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Don't Be Fooled by the Numbers — Amazon is Even Bigger than You Think

There's never been a company like Amazon.com, Inc. (NASDAQ: AMZN) before. It has already become the second-biggest American retailer, with $136 billion in revenue last year. With a growth rate above 20%, that figure is likely to top $160 billion and shows no signs of slowing down, especially with its recent acquisition of Whole Foods Market, Inc., which will add $15 billion in revenue to Amazon's total and give it a platform of more than 400 stores with which to break into groceries.

Investors clearly recognize Amazon's market power. Even with slim profits, it's become one of the most valuable companies in the world. But the $136 billion in revenue does not adequately measure its impact on the global retail market. Instead, investors would be better off considering its gross merchandise volume, or the dollar value of all the items sold through Amazon, which include third-party sales on its website.

Image source: Amazon.

The power of the marketplace

Amazon does not provide its total gross merchandise volume, but it does share the fees it collects from third-party sellers. In 2016, revenue from that group, which includes commissions, fulfillment and shipping fees, and other seller services, was $23 billion, nearly double its 2014 total at $11.7 billion.

The marketplace, or the part of Amazon's website that's open to third-party retailers, has become one of the biggest reasons for the company's success. It's helped increase the breadth and depth of selection on Amazon, which reinforces its status as the first place online shoppers go when they need something. 

As the growth rate of third-party revenue can attest, Amazon has by far the biggest marketplace, which acts as a competitive advantage. Sellers want to be where customers are and vice versa. As e-commerce continues to take share from physical retail, the importance of third-party sellers will grow.

The bottom-line effect

Not only does the marketplace add to Amazon's competitive advantage, increase sales, and make it more attractive to customers, it's also more profitable.

Amazon's commissions vary, but the company generally takes referral fees ranging from 8-20% of third-party sales depending on the category of goods being sold. As a result, third-party retail has become a high-margin business. Since it already has the infrastructure in place for e-commerce, the operating costs associated with each sale and the commission it generates are low.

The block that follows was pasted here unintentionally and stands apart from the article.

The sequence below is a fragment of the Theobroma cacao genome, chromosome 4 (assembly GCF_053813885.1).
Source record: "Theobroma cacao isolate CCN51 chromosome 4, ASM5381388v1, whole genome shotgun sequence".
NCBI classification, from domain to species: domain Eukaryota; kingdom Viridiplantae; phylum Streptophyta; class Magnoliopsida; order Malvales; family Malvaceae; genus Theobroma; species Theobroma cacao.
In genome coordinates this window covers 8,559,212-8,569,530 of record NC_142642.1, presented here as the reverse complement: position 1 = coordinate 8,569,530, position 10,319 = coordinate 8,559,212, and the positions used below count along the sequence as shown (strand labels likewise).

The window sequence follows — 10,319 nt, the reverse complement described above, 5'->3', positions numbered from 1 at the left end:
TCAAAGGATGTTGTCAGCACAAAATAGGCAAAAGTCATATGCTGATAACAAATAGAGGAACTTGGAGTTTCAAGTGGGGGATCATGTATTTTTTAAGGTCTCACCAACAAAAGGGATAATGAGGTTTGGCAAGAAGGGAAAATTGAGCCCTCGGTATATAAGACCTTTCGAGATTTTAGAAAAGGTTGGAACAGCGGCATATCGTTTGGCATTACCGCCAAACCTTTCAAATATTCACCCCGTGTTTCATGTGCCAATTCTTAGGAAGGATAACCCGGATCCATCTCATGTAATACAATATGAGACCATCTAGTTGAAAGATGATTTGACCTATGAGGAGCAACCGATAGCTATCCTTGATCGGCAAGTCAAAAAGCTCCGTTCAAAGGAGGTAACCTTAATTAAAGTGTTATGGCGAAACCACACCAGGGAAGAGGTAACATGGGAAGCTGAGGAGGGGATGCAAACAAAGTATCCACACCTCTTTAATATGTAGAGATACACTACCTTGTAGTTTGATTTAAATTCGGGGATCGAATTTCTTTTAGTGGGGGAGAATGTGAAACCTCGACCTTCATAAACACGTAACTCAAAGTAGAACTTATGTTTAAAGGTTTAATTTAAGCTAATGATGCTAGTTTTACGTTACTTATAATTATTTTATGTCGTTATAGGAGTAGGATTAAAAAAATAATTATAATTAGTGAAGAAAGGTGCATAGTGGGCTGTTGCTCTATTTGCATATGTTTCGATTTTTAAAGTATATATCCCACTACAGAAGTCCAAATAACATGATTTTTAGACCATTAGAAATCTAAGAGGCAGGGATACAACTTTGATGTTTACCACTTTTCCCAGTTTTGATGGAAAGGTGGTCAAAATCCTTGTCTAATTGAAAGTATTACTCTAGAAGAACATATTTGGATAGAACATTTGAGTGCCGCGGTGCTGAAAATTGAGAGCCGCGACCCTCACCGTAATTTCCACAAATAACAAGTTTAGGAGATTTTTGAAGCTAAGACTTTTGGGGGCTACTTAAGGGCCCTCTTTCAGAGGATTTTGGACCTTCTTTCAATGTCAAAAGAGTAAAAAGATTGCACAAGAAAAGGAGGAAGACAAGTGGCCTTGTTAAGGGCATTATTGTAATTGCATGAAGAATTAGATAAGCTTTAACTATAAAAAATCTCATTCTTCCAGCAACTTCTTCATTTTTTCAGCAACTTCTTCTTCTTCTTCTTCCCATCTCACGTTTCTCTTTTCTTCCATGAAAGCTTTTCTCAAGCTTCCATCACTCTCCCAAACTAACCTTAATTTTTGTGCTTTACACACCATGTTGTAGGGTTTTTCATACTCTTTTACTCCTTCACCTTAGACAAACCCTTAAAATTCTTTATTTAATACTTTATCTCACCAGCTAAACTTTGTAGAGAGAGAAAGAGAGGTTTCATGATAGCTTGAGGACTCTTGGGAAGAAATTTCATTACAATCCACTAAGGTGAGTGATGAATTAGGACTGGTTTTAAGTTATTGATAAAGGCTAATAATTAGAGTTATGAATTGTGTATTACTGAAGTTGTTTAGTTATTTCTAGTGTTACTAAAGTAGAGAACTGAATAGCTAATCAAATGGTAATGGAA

According to estimates, sales generated from Amazon's Marketplace are now about double Amazon's direct sales, meaning the company's gross merchandise volume from e-commerce is set to top $300 billion this year.

The success of the marketplace was also elemental in bringing Nike to the table, which agreed to sell on Amazon for the first time ever this month in order to block third-party sellers, which were selling thousands of Nike products. The marketplace has also allowed Amazon to branch into new businesses like Home Services, providing things like cleaning, moving, and furniture assembly. 

Amazon doesn't report marketplace profits, but the third-party channel has been key in driving North American e-commerce profits higher recently. Operating income in Amazon's home market has gone from $360 million in 2014 to $2.36 billion last year.

What it means for the future

With Amazon set to control $300 billion in global retail sales this year, the company's influence on the greater retail industry is much larger than its revenue figure represents. Its buying power will soon rival that of Wal-Mart Stores, Inc., long known for using its economies of scale to squeeze supplier margins so it can offer its customers the lowest prices.

Vendors will have to play ball with Amazon the same way, which will give the e-commerce giant even more market power. With sales still growing by more than 20% and the company about to dive into groceries, Amazon is only going to get that much stronger.

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John Mackey, CEO of Whole Foods Market, is a member of The Motley Fool's board of directors. Jeremy Bowman owns shares of Nike. The Motley Fool owns shares of and recommends Amazon, Nike, and Whole Foods Market. The Motley Fool has a disclosure policy.